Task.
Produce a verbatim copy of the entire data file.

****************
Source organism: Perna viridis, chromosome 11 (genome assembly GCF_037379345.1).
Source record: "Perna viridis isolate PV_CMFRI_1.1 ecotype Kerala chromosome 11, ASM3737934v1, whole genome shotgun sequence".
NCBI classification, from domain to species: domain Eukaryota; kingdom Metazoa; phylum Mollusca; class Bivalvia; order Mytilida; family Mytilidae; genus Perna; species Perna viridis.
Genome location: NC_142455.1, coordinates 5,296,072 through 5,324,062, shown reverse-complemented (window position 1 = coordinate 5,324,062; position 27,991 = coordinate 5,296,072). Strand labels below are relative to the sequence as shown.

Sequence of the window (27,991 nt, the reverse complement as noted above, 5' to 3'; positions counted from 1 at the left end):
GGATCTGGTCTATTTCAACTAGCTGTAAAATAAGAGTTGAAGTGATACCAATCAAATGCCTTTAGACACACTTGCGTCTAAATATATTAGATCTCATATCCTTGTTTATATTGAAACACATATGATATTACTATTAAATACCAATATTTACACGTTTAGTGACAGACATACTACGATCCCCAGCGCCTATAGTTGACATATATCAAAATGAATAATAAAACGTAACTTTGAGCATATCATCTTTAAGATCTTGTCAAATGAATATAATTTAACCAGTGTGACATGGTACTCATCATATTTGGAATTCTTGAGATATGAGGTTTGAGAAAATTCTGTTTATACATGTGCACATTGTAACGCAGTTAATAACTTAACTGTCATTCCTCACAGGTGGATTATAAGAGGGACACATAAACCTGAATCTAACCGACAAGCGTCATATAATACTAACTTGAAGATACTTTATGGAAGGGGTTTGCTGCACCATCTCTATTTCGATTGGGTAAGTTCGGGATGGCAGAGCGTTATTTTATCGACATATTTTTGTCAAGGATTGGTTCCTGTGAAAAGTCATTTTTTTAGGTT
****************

Source organism: Perna viridis, chromosome 11 (genome assembly GCF_037379345.1).
Source record: "Perna viridis isolate PV_CMFRI_1.1 ecotype Kerala chromosome 11, ASM3737934v1, whole genome shotgun sequence".
NCBI classification, from domain to species: domain Eukaryota; kingdom Metazoa; phylum Mollusca; class Bivalvia; order Mytilida; family Mytilidae; genus Perna; species Perna viridis.
Genome location: NC_142455.1, coordinates 5,296,072 through 5,324,062, shown reverse-complemented (window position 1 = coordinate 5,324,062; position 27,991 = coordinate 5,296,072). Strand labels below are relative to the sequence as shown.

Sequence of the window (27,991 nt, the reverse complement as noted above, 5' to 3'; positions counted from 1 at the left end):
GGATCTGGTCTATTTCAACTAGCTGTAAAATAAGAGTTGAAGTGATACCAATCAAATGCCTTTAGACACACTTGCGTCTAAATATATTAGATCTCATATCCTTGTTTATATTGAAACACATATGATATTACTATTAAATACCAATATTTACACGTTTAGTGACAGACATACTACGATCCCCAGCGCCTATAGTTGACATATATCAAAATGAATAATAAAACGTAACTTTGAGCATATCATCTTTAAGATCTTGTCAAATGAATATAATTTAACCAGTGTGACATGGTACTCATCATATTTGGAATTCTTGAGATATGAGGTTTGAGAAAATTCTGTTTATACATGTGCACATTGTAACGCAGTTAATAACTTAACTGTCATTCCTCACAGGTGGATTATAAGAGGGACACATAAACCTGAATCTAACCGACAAGCGTCATATAATACTAACTTGAAGATACTTTATGGAAGGGGTTTGCTGCACCATCTCTATTTCGATTGGGTAAGTTCGGGATGGCAGAGCGTTATTTTATCGACATATTTTTGTCAAGGATTGGTTCCTGTGAAAAGTCATTTTTTTAGGTT